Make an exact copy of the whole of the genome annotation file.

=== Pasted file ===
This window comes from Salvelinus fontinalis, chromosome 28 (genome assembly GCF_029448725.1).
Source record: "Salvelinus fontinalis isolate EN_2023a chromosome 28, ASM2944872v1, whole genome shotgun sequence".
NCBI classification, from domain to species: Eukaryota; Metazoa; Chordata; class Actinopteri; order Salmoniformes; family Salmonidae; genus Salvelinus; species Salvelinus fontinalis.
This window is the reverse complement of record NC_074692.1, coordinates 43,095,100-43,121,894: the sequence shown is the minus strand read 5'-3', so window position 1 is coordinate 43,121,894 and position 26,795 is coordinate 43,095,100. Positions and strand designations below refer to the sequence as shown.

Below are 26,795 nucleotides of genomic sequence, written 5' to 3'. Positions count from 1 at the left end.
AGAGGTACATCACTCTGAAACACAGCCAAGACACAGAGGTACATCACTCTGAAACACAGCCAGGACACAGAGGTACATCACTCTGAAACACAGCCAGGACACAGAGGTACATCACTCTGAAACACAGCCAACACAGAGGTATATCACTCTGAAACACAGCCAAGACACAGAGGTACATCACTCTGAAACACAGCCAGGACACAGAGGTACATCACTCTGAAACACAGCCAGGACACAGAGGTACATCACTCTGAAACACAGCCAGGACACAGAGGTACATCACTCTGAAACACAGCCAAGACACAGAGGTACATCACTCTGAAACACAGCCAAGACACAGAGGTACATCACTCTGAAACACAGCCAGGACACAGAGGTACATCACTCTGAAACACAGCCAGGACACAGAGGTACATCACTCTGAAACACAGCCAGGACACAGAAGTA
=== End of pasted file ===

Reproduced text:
This window comes from Salvelinus fontinalis, chromosome 28 (genome assembly GCF_029448725.1).
Source record: "Salvelinus fontinalis isolate EN_2023a chromosome 28, ASM2944872v1, whole genome shotgun sequence".
NCBI classification, from domain to species: Eukaryota; Metazoa; Chordata; class Actinopteri; order Salmoniformes; family Salmonidae; genus Salvelinus; species Salvelinus fontinalis.
This window is the reverse complement of record NC_074692.1, coordinates 43,095,100-43,121,894: the sequence shown is the minus strand read 5'-3', so window position 1 is coordinate 43,121,894 and position 26,795 is coordinate 43,095,100. Positions and strand designations below refer to the sequence as shown.

Below are 26,795 nucleotides of genomic sequence, written 5' to 3'. Positions count from 1 at the left end.
AGAGGTACATCACTCTGAAACACAGCCAAGACACAGAGGTACATCACTCTGAAACACAGCCAGGACACAGAGGTACATCACTCTGAAACACAGCCAGGACACAGAGGTACATCACTCTGAAACACAGCCAACACAGAGGTATATCACTCTGAAACACAGCCAAGACACAGAGGTACATCACTCTGAAACACAGCCAGGACACAGAGGTACATCACTCTGAAACACAGCCAGGACACAGAGGTACATCACTCTGAAACACAGCCAGGACACAGAGGTACATCACTCTGAAACACAGCCAAGACACAGAGGTACATCACTCTGAAACACAGCCAAGACACAGAGGTACATCACTCTGAAACACAGCCAGGACACAGAGGTACATCACTCTGAAACACAGCCAGGACACAGAGGTACATCACTCTGAAACACAGCCAGGACACAGAAGTA